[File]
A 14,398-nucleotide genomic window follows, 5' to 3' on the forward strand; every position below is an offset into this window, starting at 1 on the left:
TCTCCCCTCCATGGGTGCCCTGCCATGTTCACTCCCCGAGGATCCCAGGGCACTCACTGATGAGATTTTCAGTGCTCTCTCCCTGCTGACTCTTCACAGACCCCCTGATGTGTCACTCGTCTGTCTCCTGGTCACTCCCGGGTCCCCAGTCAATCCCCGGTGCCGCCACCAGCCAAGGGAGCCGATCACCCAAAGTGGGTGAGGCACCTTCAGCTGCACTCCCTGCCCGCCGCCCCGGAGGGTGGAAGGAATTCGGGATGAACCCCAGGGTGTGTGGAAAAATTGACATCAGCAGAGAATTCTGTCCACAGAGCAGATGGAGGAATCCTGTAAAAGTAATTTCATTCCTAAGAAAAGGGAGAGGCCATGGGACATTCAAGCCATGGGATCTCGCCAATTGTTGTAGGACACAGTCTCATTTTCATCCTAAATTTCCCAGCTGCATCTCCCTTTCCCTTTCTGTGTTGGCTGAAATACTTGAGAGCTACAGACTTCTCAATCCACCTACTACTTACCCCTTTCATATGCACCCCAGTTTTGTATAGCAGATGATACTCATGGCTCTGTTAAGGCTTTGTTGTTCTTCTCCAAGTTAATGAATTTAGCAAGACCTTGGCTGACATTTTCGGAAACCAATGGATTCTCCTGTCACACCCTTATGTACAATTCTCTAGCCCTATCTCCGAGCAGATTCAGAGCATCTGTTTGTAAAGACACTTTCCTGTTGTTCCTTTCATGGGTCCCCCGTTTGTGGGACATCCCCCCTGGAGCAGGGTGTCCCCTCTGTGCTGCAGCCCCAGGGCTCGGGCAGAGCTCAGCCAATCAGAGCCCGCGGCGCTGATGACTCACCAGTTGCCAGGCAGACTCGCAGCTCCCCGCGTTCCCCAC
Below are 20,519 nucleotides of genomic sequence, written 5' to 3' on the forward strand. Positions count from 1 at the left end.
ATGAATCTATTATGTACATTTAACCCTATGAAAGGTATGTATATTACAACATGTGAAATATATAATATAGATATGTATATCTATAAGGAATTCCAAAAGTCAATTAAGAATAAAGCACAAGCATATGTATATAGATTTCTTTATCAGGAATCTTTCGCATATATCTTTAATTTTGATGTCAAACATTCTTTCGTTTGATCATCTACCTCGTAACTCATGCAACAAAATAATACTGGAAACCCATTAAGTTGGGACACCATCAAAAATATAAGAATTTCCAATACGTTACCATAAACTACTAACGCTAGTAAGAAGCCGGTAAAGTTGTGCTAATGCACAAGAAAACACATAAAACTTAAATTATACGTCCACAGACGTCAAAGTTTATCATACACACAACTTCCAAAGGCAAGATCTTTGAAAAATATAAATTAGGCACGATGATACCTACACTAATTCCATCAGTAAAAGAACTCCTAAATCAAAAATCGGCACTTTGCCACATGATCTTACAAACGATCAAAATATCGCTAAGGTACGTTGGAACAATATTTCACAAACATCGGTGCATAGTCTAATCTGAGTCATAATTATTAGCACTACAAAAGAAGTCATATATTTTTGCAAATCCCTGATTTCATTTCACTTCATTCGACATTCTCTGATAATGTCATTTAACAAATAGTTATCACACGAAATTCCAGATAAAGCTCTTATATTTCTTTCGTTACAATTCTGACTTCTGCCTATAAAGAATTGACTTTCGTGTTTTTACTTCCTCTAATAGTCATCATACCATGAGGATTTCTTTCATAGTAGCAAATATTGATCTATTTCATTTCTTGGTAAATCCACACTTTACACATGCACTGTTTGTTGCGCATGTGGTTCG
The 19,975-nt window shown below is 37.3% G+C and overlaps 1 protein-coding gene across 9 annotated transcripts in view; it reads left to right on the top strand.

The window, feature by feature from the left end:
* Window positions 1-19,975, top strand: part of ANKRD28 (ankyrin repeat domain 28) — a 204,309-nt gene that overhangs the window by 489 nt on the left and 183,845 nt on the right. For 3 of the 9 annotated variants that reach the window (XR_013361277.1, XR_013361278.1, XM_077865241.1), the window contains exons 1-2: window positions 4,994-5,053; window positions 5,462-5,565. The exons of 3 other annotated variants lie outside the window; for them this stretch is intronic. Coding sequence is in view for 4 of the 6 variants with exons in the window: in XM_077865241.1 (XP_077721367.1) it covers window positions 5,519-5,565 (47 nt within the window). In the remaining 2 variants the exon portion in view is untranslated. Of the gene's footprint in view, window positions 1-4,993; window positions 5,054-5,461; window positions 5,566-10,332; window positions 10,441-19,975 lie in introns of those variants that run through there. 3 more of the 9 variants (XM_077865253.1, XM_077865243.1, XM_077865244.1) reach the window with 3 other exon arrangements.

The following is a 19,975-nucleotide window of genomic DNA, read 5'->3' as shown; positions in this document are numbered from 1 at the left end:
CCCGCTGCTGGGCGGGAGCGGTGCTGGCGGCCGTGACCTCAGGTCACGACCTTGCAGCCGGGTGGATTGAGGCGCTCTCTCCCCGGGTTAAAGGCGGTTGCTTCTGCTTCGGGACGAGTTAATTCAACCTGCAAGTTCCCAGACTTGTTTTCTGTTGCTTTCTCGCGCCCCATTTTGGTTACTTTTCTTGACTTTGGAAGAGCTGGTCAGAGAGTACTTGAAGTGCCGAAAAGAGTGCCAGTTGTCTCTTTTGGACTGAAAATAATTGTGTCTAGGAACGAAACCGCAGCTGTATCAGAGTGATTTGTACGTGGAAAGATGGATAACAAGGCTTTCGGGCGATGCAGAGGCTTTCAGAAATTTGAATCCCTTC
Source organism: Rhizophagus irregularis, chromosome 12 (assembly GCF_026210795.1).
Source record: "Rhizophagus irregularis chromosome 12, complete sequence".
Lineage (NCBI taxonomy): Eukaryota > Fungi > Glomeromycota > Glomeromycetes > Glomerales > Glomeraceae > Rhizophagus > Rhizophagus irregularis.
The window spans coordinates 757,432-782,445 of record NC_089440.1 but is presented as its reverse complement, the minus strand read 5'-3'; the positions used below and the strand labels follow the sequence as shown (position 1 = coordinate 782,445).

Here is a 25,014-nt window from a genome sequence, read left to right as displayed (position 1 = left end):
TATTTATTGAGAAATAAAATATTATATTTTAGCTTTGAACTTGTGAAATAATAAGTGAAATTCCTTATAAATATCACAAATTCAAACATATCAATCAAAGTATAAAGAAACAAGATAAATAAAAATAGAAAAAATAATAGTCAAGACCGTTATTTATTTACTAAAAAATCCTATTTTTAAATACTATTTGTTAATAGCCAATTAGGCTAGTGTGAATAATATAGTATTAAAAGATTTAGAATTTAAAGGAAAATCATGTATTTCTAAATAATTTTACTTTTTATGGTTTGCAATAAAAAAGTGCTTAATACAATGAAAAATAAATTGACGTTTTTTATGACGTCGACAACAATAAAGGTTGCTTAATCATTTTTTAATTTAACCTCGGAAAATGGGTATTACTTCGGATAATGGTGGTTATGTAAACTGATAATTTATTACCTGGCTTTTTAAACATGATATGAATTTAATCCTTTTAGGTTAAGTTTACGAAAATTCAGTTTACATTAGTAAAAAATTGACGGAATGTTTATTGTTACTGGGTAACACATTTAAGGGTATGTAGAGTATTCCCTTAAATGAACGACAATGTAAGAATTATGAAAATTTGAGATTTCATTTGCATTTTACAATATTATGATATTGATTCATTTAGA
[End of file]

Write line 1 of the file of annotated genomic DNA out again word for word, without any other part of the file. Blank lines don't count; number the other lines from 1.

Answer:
A 14,398-nucleotide genomic window follows, 5' to 3' on the forward strand; every position below is an offset into this window, starting at 1 on the left: